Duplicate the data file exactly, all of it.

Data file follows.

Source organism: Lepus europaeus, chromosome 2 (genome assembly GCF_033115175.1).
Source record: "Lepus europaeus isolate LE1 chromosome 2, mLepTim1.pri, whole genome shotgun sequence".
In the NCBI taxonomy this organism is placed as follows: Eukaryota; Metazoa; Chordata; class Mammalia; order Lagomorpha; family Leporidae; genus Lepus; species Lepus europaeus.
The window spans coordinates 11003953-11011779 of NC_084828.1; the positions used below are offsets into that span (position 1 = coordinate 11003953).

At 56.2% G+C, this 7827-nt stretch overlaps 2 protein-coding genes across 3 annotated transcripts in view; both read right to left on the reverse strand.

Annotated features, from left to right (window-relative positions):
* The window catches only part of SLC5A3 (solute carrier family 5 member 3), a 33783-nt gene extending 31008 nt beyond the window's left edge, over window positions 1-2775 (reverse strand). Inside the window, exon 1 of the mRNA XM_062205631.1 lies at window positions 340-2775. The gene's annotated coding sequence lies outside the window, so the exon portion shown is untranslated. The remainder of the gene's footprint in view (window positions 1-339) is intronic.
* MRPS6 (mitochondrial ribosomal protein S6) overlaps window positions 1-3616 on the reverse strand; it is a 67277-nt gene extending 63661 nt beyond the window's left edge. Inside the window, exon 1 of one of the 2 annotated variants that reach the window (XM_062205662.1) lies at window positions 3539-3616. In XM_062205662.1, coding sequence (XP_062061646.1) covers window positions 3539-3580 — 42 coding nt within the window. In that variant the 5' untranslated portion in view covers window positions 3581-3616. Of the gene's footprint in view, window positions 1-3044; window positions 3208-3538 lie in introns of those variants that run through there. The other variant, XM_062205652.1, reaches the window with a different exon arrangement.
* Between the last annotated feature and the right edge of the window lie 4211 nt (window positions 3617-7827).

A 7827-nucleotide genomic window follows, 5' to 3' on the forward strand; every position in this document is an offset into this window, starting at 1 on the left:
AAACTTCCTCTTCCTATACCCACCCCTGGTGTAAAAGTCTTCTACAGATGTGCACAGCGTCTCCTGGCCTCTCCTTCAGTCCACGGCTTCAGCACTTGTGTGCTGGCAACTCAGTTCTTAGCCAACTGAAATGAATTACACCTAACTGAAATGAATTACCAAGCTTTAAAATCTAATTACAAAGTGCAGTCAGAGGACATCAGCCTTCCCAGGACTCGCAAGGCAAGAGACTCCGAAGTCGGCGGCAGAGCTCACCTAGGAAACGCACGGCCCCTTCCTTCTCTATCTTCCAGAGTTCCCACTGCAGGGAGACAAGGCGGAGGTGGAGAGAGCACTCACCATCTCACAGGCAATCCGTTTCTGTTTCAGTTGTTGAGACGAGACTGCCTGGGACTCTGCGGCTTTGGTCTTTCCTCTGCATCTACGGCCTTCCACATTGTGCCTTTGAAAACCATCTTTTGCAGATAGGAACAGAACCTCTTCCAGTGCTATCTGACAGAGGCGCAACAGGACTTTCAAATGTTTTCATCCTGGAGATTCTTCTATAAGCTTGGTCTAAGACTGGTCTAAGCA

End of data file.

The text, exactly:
Source organism: Lepus europaeus, chromosome 2 (genome assembly GCF_033115175.1).
Source record: "Lepus europaeus isolate LE1 chromosome 2, mLepTim1.pri, whole genome shotgun sequence".
In the NCBI taxonomy this organism is placed as follows: Eukaryota; Metazoa; Chordata; class Mammalia; order Lagomorpha; family Leporidae; genus Lepus; species Lepus europaeus.
The window spans coordinates 11003953-11011779 of NC_084828.1; the positions used below are offsets into that span (position 1 = coordinate 11003953).

At 56.2% G+C, this 7827-nt stretch overlaps 2 protein-coding genes across 3 annotated transcripts in view; both read right to left on the reverse strand.

Annotated features, from left to right (window-relative positions):
* The window catches only part of SLC5A3 (solute carrier family 5 member 3), a 33783-nt gene extending 31008 nt beyond the window's left edge, over window positions 1-2775 (reverse strand). Inside the window, exon 1 of the mRNA XM_062205631.1 lies at window positions 340-2775. The gene's annotated coding sequence lies outside the window, so the exon portion shown is untranslated. The remainder of the gene's footprint in view (window positions 1-339) is intronic.
* MRPS6 (mitochondrial ribosomal protein S6) overlaps window positions 1-3616 on the reverse strand; it is a 67277-nt gene extending 63661 nt beyond the window's left edge. Inside the window, exon 1 of one of the 2 annotated variants that reach the window (XM_062205662.1) lies at window positions 3539-3616. In XM_062205662.1, coding sequence (XP_062061646.1) covers window positions 3539-3580 — 42 coding nt within the window. In that variant the 5' untranslated portion in view covers window positions 3581-3616. Of the gene's footprint in view, window positions 1-3044; window positions 3208-3538 lie in introns of those variants that run through there. The other variant, XM_062205652.1, reaches the window with a different exon arrangement.
* Between the last annotated feature and the right edge of the window lie 4211 nt (window positions 3617-7827).

A 7827-nucleotide genomic window follows, 5' to 3' on the forward strand; every position in this document is an offset into this window, starting at 1 on the left:
AAACTTCCTCTTCCTATACCCACCCCTGGTGTAAAAGTCTTCTACAGATGTGCACAGCGTCTCCTGGCCTCTCCTTCAGTCCACGGCTTCAGCACTTGTGTGCTGGCAACTCAGTTCTTAGCCAACTGAAATGAATTACACCTAACTGAAATGAATTACCAAGCTTTAAAATCTAATTACAAAGTGCAGTCAGAGGACATCAGCCTTCCCAGGACTCGCAAGGCAAGAGACTCCGAAGTCGGCGGCAGAGCTCACCTAGGAAACGCACGGCCCCTTCCTTCTCTATCTTCCAGAGTTCCCACTGCAGGGAGACAAGGCGGAGGTGGAGAGAGCACTCACCATCTCACAGGCAATCCGTTTCTGTTTCAGTTGTTGAGACGAGACTGCCTGGGACTCTGCGGCTTTGGTCTTTCCTCTGCATCTACGGCCTTCCACATTGTGCCTTTGAAAACCATCTTTTGCAGATAGGAACAGAACCTCTTCCAGTGCTATCTGACAGAGGCGCAACAGGACTTTCAAATGTTTTCATCCTGGAGATTCTTCTATAAGCTTGGTCTAAGACTGGTCTAAGCA